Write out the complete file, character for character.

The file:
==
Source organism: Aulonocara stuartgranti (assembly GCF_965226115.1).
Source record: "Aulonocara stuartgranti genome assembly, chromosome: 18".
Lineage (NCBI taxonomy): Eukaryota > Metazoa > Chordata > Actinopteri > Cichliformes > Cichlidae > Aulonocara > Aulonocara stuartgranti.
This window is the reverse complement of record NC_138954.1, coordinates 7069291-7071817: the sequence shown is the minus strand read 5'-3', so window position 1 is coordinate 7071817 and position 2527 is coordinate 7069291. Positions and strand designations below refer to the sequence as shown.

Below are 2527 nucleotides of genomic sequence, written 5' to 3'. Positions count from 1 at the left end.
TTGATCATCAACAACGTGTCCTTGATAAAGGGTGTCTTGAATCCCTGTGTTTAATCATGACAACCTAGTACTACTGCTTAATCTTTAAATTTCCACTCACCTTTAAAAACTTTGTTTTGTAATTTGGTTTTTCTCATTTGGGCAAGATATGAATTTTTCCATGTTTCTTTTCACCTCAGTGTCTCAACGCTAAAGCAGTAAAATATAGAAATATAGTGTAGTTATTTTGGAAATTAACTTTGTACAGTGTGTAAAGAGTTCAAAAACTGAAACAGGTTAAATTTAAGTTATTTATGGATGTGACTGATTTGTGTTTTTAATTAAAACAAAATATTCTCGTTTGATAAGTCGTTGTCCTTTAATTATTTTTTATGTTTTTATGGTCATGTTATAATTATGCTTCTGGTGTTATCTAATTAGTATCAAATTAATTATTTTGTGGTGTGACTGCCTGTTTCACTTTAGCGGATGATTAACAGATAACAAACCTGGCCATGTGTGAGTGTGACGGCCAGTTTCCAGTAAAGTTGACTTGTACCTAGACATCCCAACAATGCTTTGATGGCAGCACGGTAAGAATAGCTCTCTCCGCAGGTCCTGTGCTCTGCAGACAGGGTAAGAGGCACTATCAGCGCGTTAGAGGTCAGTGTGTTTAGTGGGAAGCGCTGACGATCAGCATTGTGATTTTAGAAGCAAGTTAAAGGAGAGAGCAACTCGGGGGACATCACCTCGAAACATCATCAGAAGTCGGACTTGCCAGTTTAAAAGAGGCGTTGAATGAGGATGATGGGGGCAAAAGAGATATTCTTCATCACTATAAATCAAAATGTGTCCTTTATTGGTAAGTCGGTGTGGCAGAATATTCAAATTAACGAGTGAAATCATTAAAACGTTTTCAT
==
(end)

Source organism: Aulonocara stuartgranti (assembly GCF_965226115.1).
Source record: "Aulonocara stuartgranti genome assembly, chromosome: 18".
Lineage (NCBI taxonomy): Eukaryota > Metazoa > Chordata > Actinopteri > Cichliformes > Cichlidae > Aulonocara > Aulonocara stuartgranti.
This window is the reverse complement of record NC_138954.1, coordinates 7069291-7071817: the sequence shown is the minus strand read 5'-3', so window position 1 is coordinate 7071817 and position 2527 is coordinate 7069291. Positions and strand designations below refer to the sequence as shown.

Below are 2527 nucleotides of genomic sequence, written 5' to 3'. Positions count from 1 at the left end.
TTGATCATCAACAACGTGTCCTTGATAAAGGGTGTCTTGAATCCCTGTGTTTAATCATGACAACCTAGTACTACTGCTTAATCTTTAAATTTCCACTCACCTTTAAAAACTTTGTTTTGTAATTTGGTTTTTCTCATTTGGGCAAGATATGAATTTTTCCATGTTTCTTTTCACCTCAGTGTCTCAACGCTAAAGCAGTAAAATATAGAAATATAGTGTAGTTATTTTGGAAATTAACTTTGTACAGTGTGTAAAGAGTTCAAAAACTGAAACAGGTTAAATTTAAGTTATTTATGGATGTGACTGATTTGTGTTTTTAATTAAAACAAAATATTCTCGTTTGATAAGTCGTTGTCCTTTAATTATTTTTTATGTTTTTATGGTCATGTTATAATTATGCTTCTGGTGTTATCTAATTAGTATCAAATTAATTATTTTGTGGTGTGACTGCCTGTTTCACTTTAGCGGATGATTAACAGATAACAAACCTGGCCATGTGTGAGTGTGACGGCCAGTTTCCAGTAAAGTTGACTTGTACCTAGACATCCCAACAATGCTTTGATGGCAGCACGGTAAGAATAGCTCTCTCCGCAGGTCCTGTGCTCTGCAGACAGGGTAAGAGGCACTATCAGCGCGTTAGAGGTCAGTGTGTTTAGTGGGAAGCGCTGACGATCAGCATTGTGATTTTAGAAGCAAGTTAAAGGAGAGAGCAACTCGGGGGACATCACCTCGAAACATCATCAGAAGTCGGACTTGCCAGTTTAAAAGAGGCGTTGAATGAGGATGATGGGGGCAAAAGAGATATTCTTCATCACTATAAATCAAAATGTGTCCTTTATTGGTAAGTCGGTGTGGCAGAATATTCAAATTAACGAGTGAAATCATTAAAACGTTTTCAT